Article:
Awarded £190,000 by the UKRI-AHRC Rapid Recovery Scheme, research began in January 2021 and continued until September 2022.
The COVID-19 pandemic led to the temporary closure of all museums in the UK, closing buildings and suspending all on-site activities. Museum agencies had to manage these impacts with little up-to-date data.
The Museums in the Pandemic project investigated whether ‘big data techniques’ could help us better understand changes in the UK museum sector. We used web analytics, natural language processing, and sentiment analysis to capture data from museum websites and social media accounts and then analysed that data according to museum characteristics: size, subject matter, governance, and location. In particular, we wanted to know if museums were closing and if those closed museums had anything in common, and whether museums were turning to the digital as a means of continuing their regular services.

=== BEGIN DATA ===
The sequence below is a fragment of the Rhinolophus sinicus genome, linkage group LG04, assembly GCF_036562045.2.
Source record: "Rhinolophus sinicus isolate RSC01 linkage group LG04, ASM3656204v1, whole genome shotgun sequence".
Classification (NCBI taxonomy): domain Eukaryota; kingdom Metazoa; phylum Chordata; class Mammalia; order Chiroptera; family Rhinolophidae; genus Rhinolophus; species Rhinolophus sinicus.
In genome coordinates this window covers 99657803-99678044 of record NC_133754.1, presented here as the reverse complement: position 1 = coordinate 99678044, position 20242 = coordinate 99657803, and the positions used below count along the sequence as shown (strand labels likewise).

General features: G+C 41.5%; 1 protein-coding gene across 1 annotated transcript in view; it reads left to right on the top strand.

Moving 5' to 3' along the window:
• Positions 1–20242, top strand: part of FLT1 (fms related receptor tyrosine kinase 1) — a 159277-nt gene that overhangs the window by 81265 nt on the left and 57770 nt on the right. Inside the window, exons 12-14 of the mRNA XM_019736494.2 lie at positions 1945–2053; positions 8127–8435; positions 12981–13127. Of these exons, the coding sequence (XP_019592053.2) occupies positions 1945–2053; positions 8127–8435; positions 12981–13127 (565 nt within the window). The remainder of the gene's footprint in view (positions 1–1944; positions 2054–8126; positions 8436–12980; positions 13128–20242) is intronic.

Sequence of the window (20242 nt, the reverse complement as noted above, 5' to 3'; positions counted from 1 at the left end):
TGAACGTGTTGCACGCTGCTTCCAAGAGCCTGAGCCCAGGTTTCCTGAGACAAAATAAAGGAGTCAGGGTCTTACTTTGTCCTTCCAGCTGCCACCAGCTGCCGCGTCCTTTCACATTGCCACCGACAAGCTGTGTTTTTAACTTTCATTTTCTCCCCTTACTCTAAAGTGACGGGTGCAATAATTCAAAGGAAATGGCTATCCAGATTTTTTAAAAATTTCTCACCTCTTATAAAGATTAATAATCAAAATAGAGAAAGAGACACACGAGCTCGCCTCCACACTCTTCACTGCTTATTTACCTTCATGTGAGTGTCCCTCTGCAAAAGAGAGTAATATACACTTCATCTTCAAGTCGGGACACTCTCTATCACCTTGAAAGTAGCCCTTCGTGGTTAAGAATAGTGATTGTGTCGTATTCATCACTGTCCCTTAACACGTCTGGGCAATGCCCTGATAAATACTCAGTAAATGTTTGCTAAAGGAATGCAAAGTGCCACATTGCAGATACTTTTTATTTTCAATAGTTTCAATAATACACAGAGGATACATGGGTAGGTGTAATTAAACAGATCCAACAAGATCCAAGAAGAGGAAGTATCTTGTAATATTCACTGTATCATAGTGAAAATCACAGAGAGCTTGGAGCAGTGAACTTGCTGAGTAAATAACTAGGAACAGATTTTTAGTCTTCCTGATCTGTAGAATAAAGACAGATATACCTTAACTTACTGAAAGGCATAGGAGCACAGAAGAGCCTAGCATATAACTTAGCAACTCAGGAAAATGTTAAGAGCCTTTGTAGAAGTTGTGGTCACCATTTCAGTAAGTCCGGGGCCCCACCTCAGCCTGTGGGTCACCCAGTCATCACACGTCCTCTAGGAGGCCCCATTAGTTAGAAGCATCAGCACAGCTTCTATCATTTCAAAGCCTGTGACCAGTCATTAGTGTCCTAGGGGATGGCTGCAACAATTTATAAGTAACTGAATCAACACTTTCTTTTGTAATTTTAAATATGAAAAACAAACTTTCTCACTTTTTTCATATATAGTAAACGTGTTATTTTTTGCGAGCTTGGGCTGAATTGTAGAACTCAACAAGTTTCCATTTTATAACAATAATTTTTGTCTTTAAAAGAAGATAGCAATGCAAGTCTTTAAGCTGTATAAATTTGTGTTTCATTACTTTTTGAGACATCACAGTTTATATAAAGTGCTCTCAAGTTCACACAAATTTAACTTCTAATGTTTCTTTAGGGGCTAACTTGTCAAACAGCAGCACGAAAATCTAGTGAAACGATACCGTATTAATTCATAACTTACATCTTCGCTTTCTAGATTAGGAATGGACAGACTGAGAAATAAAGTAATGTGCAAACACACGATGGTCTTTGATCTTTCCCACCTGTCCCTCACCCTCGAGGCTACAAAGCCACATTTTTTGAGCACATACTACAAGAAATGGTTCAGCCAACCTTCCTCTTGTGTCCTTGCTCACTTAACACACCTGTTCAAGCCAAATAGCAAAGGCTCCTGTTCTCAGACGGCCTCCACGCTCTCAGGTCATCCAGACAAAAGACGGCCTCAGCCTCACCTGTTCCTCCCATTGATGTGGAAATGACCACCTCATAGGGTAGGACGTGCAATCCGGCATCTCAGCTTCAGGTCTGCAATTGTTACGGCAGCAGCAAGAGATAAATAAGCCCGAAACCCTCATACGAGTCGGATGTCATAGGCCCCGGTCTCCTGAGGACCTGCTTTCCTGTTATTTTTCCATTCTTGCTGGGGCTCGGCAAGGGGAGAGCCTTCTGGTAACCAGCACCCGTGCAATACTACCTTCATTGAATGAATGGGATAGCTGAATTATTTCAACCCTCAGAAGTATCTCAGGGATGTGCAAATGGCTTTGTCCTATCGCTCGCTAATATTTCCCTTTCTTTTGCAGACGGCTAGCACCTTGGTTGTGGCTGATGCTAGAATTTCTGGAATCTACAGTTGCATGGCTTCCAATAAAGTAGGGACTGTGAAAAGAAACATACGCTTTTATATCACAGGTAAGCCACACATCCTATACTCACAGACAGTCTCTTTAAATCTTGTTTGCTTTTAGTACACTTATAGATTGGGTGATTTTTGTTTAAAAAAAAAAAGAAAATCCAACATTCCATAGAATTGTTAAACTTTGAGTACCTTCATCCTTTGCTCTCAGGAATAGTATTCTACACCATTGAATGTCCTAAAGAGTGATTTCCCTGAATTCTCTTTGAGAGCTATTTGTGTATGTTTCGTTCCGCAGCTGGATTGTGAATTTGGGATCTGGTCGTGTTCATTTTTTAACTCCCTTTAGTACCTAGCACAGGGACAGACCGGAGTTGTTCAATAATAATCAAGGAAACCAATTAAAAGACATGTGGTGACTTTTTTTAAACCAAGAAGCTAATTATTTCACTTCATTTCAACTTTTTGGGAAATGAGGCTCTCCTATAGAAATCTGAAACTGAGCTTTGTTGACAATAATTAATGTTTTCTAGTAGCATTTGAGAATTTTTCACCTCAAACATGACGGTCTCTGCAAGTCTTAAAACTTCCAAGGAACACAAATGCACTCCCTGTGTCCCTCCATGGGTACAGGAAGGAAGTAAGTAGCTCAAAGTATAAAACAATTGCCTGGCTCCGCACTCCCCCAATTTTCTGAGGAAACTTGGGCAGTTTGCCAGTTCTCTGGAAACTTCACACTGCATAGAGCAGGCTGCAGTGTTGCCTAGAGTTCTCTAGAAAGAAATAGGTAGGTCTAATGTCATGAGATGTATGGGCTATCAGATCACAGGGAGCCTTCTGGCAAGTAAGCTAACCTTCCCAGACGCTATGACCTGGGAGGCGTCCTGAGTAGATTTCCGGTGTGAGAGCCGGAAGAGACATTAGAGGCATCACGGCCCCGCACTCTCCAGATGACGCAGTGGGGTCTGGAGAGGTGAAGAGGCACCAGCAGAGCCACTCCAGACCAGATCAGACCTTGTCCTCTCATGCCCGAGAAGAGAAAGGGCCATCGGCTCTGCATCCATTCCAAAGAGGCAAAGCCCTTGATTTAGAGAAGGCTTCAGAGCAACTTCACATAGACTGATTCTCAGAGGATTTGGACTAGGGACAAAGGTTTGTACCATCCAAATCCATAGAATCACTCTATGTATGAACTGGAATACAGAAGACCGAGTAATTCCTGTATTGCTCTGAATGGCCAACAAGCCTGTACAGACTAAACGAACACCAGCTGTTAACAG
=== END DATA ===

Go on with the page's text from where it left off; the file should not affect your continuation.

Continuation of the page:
We found that museums did not close in the numbers expected; on the contrary, closures were reduced from those seen in previous years and few were clearly related to the pandemic. However, many museums remained closed after the lockdowns ended, and patterns of reopening were unevenly distributed across the sector. We also found considerable variation in which museums engaged with social media: while some posted more content than previously, the majority became less active online.